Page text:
Bipartisan lawmakers highlight COVID-19 impact on mental health, addiction


Bipartisan lawmakers on Tuesday called for legislative action to help tackle addiction and mental health needs coming out of the coronavirus pandemic.

Speaking at The Hill’s “Mental Health, Addiction and the COVID-19 Pandemic” event, Rep. Jahana Hayes (D-Conn.) said it’s important to focus on the medical aspects when drafting legislation.

“Those are medical issues that we have to address just as we would any other health condition,” Hayes, a member of the Congressional Black Caucus’s Youth Suicide and Mental Health Task Force, told The Hill’s Steve Clemons.

Mental health cases have grown in recent months: 41.5 percent of U.S. adults had anxiety or depressive disorder in February, compared with 36.4 percent in August, according to the Centers for Disease Control and Prevention. The percentage of adults who said they needed but did not receive care for mental health issues also increased during the period, from 9.2 percent to 11.7 percent.

Rep. David Joyce (R-Ohio), co-chair of the Addiction, Treatment and Recovery Caucus, said increased internet access can help address some of those needs.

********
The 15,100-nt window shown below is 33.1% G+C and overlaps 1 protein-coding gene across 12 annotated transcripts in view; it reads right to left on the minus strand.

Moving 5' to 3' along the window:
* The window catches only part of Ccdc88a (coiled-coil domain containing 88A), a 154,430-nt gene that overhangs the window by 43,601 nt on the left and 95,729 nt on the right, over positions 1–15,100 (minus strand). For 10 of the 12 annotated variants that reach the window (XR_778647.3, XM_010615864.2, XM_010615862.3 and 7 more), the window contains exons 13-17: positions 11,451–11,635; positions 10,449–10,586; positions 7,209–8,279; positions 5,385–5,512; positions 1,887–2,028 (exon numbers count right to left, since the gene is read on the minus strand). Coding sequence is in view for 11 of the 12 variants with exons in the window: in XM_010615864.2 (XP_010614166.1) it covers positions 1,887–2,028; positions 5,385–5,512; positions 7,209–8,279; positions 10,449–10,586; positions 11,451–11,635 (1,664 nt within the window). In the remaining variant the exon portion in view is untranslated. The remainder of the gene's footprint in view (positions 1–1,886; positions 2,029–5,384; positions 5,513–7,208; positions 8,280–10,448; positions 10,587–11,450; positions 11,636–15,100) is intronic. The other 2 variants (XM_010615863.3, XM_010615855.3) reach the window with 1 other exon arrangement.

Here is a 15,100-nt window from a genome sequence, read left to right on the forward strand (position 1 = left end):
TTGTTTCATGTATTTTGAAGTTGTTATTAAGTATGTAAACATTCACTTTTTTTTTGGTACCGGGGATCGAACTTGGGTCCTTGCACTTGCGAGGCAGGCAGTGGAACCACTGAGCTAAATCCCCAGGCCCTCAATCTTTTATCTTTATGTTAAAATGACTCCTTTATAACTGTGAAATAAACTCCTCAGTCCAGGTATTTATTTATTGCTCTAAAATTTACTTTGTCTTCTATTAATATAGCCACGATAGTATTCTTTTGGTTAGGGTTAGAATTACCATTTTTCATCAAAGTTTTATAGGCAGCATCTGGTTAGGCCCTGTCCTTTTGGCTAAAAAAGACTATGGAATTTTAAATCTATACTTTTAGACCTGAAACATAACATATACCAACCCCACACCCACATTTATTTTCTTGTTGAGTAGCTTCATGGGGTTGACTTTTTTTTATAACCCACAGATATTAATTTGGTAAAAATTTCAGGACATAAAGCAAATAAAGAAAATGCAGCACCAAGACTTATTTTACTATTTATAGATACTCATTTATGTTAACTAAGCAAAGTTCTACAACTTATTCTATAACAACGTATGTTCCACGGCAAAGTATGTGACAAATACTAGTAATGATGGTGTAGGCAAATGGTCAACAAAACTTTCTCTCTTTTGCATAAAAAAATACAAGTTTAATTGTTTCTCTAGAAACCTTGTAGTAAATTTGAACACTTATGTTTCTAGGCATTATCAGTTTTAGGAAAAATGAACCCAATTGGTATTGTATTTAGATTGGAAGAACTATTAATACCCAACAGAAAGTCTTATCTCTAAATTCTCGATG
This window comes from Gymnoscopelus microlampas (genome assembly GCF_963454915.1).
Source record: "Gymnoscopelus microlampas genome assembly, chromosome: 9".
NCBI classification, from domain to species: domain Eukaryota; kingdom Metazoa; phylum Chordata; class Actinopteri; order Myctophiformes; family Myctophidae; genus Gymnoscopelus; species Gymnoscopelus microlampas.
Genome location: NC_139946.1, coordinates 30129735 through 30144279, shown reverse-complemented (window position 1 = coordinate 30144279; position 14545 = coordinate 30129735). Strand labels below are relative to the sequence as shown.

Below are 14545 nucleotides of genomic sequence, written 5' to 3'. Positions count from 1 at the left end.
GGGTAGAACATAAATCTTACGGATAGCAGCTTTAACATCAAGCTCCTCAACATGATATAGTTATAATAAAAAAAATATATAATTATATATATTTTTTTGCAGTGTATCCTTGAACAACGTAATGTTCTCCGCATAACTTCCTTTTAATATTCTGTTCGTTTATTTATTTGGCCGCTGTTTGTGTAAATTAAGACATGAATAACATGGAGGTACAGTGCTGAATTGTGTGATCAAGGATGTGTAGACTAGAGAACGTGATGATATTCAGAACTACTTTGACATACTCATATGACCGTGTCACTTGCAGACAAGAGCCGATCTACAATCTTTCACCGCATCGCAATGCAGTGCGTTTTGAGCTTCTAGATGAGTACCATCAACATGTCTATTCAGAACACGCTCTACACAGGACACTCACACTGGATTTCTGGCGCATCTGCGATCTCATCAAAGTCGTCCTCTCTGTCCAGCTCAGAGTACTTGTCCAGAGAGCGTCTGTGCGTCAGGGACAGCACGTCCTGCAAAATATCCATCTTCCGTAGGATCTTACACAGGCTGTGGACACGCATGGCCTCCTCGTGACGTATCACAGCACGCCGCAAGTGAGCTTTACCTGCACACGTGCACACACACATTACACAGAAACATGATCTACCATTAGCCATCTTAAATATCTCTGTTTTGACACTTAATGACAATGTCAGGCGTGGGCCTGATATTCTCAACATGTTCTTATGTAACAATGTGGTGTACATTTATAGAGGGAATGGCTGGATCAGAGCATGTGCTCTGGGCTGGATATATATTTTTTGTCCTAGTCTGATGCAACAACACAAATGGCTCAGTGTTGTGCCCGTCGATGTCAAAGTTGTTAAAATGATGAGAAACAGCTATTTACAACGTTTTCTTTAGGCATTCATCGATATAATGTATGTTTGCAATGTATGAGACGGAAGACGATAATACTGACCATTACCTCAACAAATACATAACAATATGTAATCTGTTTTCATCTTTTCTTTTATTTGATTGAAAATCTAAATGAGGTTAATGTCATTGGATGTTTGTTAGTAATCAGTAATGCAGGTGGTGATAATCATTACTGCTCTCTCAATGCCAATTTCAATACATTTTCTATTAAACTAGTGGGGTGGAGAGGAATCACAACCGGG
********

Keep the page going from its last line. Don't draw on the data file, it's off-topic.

“One thing that I would not have been necessarily a sponsor of prior to the pandemic is that broadband would be considered a part of infrastructure. I certainly believe that now,” he said at Tuesday’s event. “Just having the ability for people to reach out and contact — telehealth and telemedicine — is something that can only be established by us putting money to broadband.”

Rep. John Katko (R-N.Y.), co-chair of the Mental Health Caucus, said addiction in some cases has a direct tie in to mental health issues that were exacerbated by the pandemic.

“If you also look at the fact that heroin addiction and heroin overdose death are on the rise during the pandemic, that’s not a coincidence because a lot of the people that are using heroin are self medicating to mask mental health issues,” Katko said at the event sponsored by The Hartford.

Tags Addiction coronavirus pandemic David Joyce Jahana Hayes John Katko Mental health
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